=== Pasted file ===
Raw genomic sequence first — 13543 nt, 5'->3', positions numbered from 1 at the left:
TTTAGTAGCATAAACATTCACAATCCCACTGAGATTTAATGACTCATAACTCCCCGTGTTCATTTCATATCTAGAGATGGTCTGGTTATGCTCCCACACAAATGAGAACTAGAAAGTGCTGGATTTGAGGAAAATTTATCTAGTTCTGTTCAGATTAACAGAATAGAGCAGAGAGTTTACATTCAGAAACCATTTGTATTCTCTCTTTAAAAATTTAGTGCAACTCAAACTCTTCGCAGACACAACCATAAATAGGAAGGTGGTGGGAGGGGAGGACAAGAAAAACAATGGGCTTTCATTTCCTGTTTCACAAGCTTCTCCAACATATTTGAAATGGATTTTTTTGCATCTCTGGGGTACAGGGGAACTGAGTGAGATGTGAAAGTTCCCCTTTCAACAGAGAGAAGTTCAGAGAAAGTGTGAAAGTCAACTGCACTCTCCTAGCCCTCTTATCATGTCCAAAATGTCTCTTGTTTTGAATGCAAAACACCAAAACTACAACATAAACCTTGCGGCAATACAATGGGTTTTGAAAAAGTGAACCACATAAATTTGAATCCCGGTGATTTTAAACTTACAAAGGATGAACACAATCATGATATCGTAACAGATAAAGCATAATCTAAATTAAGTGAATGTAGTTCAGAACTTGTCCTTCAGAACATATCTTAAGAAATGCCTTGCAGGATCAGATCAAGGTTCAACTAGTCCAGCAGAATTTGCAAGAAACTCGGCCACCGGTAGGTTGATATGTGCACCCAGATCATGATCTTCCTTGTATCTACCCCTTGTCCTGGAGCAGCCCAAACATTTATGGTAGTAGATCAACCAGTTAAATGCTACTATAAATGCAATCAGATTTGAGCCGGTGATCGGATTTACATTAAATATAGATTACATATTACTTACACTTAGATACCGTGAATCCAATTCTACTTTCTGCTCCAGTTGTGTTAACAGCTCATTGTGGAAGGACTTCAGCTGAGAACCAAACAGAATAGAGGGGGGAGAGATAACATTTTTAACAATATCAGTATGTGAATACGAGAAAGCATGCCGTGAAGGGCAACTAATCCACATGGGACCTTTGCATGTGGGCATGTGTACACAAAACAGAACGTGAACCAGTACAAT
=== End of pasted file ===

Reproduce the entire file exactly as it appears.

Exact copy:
Raw genomic sequence first — 13543 nt, 5'->3', positions numbered from 1 at the left:
TTTAGTAGCATAAACATTCACAATCCCACTGAGATTTAATGACTCATAACTCCCCGTGTTCATTTCATATCTAGAGATGGTCTGGTTATGCTCCCACACAAATGAGAACTAGAAAGTGCTGGATTTGAGGAAAATTTATCTAGTTCTGTTCAGATTAACAGAATAGAGCAGAGAGTTTACATTCAGAAACCATTTGTATTCTCTCTTTAAAAATTTAGTGCAACTCAAACTCTTCGCAGACACAACCATAAATAGGAAGGTGGTGGGAGGGGAGGACAAGAAAAACAATGGGCTTTCATTTCCTGTTTCACAAGCTTCTCCAACATATTTGAAATGGATTTTTTTGCATCTCTGGGGTACAGGGGAACTGAGTGAGATGTGAAAGTTCCCCTTTCAACAGAGAGAAGTTCAGAGAAAGTGTGAAAGTCAACTGCACTCTCCTAGCCCTCTTATCATGTCCAAAATGTCTCTTGTTTTGAATGCAAAACACCAAAACTACAACATAAACCTTGCGGCAATACAATGGGTTTTGAAAAAGTGAACCACATAAATTTGAATCCCGGTGATTTTAAACTTACAAAGGATGAACACAATCATGATATCGTAACAGATAAAGCATAATCTAAATTAAGTGAATGTAGTTCAGAACTTGTCCTTCAGAACATATCTTAAGAAATGCCTTGCAGGATCAGATCAAGGTTCAACTAGTCCAGCAGAATTTGCAAGAAACTCGGCCACCGGTAGGTTGATATGTGCACCCAGATCATGATCTTCCTTGTATCTACCCCTTGTCCTGGAGCAGCCCAAACATTTATGGTAGTAGATCAACCAGTTAAATGCTACTATAAATGCAATCAGATTTGAGCCGGTGATCGGATTTACATTAAATATAGATTACATATTACTTACACTTAGATACCGTGAATCCAATTCTACTTTCTGCTCCAGTTGTGTTAACAGCTCATTGTGGAAGGACTTCAGCTGAGAACCAAACAGAATAGAGGGGGGAGAGATAACATTTTTAACAATATCAGTATGTGAATACGAGAAAGCATGCCGTGAAGGGCAACTAATCCACATGGGACCTTTGCATGTGGGCATGTGTACACAAAACAGAACGTGAACCAGTACAAT